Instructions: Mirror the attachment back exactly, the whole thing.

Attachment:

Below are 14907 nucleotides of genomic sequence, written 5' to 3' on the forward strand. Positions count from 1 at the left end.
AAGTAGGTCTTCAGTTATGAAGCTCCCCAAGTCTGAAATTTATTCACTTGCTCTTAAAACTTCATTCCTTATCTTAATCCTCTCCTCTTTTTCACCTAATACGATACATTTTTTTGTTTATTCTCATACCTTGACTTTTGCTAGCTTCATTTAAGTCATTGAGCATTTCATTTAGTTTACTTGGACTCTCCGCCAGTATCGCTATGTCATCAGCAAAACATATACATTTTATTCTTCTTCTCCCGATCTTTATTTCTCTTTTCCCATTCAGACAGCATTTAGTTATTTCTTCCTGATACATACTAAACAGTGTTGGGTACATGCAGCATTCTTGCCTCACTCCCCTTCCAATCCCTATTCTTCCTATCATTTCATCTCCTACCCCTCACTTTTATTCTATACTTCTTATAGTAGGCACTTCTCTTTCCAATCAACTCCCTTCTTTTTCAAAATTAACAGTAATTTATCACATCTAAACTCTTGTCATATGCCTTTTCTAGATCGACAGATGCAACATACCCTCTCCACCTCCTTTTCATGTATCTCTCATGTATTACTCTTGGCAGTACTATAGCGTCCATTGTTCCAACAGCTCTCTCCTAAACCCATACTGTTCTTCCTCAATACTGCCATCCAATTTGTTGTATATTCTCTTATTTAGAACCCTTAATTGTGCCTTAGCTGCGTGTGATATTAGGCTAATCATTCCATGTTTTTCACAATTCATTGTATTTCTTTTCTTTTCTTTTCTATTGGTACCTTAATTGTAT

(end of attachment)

Below are 14907 nucleotides of genomic sequence, written 5' to 3' on the forward strand. Positions count from 1 at the left end.
AAGTAGGTCTTCAGTTATGAAGCTCCCCAAGTCTGAAATTTATTCACTTGCTCTTAAAACTTCATTCCTTATCTTAATCCTCTCCTCTTTTTCACCTAATACGATACATTTTTTTGTTTATTCTCATACCTTGACTTTTGCTAGCTTCATTTAAGTCATTGAGCATTTCATTTAGTTTACTTGGACTCTCCGCCAGTATCGCTATGTCATCAGCAAAACATATACATTTTATTCTTCTTCTCCCGATCTTTATTTCTCTTTTCCCATTCAGACAGCATTTAGTTATTTCTTCCTGATACATACTAAACAGTGTTGGGTACATGCAGCATTCTTGCCTCACTCCCCTTCCAATCCCTATTCTTCCTATCATTTCATCTCCTACCCCTCACTTTTATTCTATACTTCTTATAGTAGGCACTTCTCTTTCCAATCAACTCCCTTCTTTTTCAAAATTAACAGTAATTTATCACATCTAAACTCTTGTCATATGCCTTTTCTAGATCGACAGATGCAACATACCCTCTCCACCTCCTTTTCATGTATCTCTCATGTATTACTCTTGGCAGTACTATAGCGTCCATTGTTCCAACAGCTCTCTCCTAAACCCATACTGTTCTTCCTCAATACTGCCATCCAATTTGTTGTATATTCTCTTATTTAGAACCCTTAATTGTGCCTTAGCTGCGTGTGATATTAGGCTAATCATTCCATGTTTTTCACAATTCATTGTATTTCTTTTCTTTTCTTTTCTATTGGTACCTTAATTGTAT